|Re: Wanted: Regular Expression -> Finite Automata C code =- firstname.lastname@example.org (Todd Hodes) (1993-04-05)|
|Re: Wanted: Regular Expression -> Finite Automata C code =- email@example.com (1993-04-09)|
|Re: Wanted: Regular Expression -> Finite Automata C code =- firstname.lastname@example.org (1993-04-12)|
|Re: Wanted: Regular Expression -> Finite Automata C code =- email@example.com (Todd Hodes) (1993-04-14)|
|From:||firstname.lastname@example.org (Henry Spencer)|
|Organization:||U of Toronto Zoology|
|Date:||Mon, 12 Apr 1993 19:50:34 GMT|
email@example.com (Dave Jones) writes:
>Also, every time a final state is encountered, you will want to remember
>the number of characters that have been processed at that point. The last
>number remembered will be the length of the longest match.
Unfortunately, this doesn't generalize to most real-life applications,
where the match is not anchored at the start of the string. It's easy to
generalize the matching algorithm so you still make only one pass, by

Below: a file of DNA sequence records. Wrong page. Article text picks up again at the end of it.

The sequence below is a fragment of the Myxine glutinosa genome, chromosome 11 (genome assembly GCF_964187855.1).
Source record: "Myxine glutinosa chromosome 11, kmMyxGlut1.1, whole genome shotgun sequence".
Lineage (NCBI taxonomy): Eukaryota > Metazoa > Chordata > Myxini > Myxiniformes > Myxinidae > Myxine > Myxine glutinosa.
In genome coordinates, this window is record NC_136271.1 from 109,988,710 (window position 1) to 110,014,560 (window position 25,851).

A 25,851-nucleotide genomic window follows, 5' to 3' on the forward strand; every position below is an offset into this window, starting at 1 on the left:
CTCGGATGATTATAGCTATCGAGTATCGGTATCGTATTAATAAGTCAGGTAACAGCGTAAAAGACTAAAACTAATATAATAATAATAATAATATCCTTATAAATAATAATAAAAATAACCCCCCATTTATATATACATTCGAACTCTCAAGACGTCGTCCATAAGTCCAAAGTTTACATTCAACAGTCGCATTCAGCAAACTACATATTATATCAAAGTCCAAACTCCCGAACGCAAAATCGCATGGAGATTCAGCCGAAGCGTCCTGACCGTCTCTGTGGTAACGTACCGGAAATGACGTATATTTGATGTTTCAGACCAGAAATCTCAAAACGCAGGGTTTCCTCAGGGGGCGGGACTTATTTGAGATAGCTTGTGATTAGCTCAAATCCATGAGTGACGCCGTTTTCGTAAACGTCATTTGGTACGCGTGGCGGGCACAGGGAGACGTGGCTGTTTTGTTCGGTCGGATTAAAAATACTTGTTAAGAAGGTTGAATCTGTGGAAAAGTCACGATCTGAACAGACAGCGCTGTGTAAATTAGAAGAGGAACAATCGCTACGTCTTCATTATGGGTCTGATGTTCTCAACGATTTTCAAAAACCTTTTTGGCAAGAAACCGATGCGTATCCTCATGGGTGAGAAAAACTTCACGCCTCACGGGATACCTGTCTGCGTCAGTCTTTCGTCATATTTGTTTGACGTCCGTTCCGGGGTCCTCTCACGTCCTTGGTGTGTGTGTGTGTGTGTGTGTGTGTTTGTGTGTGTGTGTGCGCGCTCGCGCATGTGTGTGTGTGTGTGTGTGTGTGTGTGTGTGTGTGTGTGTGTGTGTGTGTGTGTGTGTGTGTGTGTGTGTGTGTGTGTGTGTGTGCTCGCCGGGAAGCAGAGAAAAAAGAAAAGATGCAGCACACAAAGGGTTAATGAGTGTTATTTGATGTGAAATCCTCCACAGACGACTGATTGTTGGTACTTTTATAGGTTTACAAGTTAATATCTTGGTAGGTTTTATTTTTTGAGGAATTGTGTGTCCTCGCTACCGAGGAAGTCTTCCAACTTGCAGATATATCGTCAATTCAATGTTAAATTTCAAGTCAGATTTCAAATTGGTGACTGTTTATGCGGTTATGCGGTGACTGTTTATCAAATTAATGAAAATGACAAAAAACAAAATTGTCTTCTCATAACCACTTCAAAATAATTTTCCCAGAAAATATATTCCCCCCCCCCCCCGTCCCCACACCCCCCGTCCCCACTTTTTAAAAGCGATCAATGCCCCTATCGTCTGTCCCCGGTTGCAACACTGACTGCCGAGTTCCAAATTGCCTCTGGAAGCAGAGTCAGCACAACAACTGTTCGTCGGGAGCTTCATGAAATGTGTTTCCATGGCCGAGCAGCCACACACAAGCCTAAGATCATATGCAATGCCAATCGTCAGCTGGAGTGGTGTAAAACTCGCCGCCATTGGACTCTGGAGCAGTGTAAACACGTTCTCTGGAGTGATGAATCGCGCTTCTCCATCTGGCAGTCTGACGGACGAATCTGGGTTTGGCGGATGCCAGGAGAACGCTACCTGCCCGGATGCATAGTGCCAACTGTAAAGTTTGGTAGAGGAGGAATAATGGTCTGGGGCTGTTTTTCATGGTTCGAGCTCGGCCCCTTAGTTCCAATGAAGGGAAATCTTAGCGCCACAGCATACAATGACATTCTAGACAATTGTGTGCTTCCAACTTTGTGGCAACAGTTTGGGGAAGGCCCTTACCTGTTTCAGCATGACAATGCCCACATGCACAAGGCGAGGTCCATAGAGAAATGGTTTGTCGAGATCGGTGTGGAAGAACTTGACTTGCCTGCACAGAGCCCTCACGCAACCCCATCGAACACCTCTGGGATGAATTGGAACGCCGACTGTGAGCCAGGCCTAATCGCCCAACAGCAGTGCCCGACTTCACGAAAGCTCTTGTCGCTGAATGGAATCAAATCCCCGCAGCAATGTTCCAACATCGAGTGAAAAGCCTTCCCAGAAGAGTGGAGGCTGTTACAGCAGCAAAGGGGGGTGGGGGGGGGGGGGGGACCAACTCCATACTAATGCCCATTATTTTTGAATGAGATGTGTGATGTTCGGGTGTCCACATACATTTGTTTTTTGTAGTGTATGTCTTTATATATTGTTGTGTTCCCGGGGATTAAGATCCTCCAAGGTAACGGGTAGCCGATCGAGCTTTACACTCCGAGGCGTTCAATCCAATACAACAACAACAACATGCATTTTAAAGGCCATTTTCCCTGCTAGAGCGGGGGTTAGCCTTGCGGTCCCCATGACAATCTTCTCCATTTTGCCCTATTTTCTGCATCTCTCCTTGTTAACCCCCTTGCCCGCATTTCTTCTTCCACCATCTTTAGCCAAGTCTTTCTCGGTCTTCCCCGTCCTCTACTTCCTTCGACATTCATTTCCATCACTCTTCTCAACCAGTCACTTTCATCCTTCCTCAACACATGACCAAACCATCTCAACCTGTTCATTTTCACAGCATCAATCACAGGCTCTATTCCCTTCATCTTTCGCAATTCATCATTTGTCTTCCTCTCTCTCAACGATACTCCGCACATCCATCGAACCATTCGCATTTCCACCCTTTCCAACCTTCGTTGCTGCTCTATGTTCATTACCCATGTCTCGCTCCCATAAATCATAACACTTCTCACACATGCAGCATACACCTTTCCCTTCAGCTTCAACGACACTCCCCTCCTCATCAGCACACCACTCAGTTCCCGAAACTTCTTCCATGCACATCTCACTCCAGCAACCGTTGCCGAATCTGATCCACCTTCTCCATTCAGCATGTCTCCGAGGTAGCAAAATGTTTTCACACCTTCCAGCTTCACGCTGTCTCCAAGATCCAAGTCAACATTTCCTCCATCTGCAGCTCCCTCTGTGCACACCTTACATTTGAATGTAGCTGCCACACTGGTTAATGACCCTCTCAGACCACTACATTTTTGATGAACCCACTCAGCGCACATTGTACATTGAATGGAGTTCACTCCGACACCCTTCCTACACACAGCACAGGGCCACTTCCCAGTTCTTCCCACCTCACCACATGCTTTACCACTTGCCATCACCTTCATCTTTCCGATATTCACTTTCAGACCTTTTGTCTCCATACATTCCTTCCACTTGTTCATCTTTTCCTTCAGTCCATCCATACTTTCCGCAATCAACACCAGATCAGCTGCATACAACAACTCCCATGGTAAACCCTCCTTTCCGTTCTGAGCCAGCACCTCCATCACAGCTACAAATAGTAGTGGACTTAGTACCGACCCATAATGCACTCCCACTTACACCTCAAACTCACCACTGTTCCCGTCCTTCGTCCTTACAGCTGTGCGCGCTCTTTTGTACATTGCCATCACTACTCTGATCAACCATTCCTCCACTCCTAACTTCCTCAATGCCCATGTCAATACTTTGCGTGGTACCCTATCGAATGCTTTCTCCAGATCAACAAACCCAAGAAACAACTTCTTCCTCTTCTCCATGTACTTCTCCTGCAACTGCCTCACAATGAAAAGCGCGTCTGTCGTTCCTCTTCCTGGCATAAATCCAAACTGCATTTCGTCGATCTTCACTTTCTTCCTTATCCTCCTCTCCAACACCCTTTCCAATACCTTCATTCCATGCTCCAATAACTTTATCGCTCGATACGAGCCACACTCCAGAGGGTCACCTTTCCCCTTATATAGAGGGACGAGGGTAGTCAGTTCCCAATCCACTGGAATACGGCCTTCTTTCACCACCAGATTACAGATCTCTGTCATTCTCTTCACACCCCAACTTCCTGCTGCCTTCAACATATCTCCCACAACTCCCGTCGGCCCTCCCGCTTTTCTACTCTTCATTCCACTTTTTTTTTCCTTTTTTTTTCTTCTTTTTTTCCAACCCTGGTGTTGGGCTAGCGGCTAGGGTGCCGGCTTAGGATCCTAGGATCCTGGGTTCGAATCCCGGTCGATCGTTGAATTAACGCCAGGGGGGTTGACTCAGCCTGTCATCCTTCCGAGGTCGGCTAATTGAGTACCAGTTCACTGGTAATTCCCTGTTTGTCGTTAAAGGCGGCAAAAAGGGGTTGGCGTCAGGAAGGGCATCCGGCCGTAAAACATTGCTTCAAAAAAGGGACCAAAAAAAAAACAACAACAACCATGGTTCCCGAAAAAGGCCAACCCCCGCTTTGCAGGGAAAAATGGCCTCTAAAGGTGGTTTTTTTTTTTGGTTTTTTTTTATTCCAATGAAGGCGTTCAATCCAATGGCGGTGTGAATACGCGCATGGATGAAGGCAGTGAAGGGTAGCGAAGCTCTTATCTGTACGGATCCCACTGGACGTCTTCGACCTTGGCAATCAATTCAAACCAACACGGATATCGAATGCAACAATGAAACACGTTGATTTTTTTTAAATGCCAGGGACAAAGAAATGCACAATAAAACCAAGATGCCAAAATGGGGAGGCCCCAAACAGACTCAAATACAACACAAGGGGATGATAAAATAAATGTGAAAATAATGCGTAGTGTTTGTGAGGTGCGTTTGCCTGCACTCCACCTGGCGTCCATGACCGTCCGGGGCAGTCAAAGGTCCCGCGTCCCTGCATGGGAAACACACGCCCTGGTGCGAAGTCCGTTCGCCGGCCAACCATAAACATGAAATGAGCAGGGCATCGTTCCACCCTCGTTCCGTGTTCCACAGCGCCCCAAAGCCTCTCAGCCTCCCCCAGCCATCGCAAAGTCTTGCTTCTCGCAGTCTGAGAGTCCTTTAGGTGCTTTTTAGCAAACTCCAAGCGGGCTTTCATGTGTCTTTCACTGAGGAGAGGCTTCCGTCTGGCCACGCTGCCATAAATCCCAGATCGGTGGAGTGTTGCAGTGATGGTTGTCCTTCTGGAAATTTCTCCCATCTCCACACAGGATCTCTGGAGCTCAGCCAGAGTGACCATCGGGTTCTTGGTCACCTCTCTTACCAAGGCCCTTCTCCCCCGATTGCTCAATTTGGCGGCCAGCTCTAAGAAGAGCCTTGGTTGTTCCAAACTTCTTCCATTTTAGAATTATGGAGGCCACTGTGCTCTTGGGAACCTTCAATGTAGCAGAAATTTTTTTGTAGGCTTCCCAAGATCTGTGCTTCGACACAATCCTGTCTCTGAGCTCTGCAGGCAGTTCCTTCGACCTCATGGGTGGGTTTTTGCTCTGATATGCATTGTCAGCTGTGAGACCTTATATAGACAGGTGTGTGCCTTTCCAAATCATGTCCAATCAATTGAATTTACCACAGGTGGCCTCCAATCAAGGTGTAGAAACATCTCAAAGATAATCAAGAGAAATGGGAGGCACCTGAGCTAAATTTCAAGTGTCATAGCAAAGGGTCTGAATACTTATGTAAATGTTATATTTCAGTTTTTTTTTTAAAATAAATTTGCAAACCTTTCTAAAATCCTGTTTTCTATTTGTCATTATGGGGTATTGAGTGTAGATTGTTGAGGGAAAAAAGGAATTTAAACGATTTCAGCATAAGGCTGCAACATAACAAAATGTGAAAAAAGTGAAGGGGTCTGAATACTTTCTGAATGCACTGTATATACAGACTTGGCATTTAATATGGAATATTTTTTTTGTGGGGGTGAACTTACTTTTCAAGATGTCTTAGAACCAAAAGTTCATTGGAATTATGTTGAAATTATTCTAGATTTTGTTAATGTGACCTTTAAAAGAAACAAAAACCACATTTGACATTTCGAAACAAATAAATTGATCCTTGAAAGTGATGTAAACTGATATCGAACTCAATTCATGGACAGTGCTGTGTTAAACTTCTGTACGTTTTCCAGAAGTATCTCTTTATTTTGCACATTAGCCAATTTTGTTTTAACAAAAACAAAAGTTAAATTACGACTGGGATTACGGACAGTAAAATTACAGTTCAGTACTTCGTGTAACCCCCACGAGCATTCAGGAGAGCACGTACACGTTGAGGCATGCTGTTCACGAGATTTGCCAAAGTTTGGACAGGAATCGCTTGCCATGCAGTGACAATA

considering the possibility of a fresh start at each character, and this
is definitely the way to do it -- you don't want to retry the match at
each possible starting position! Alas, the bookkeeping for longest match
falls apart. You don't know when the particular match that corresponds to
a new final state started. Consider the RE "(abcde|cd|ef)" and the string
"xabcdefy". You reach a final state after seeing the "d", another after
the "e", and another after the "f", but the last one is not the longest.
Henry Spencer @ U of Toronto Zoology, firstname.lastname@example.org utzoo!henry
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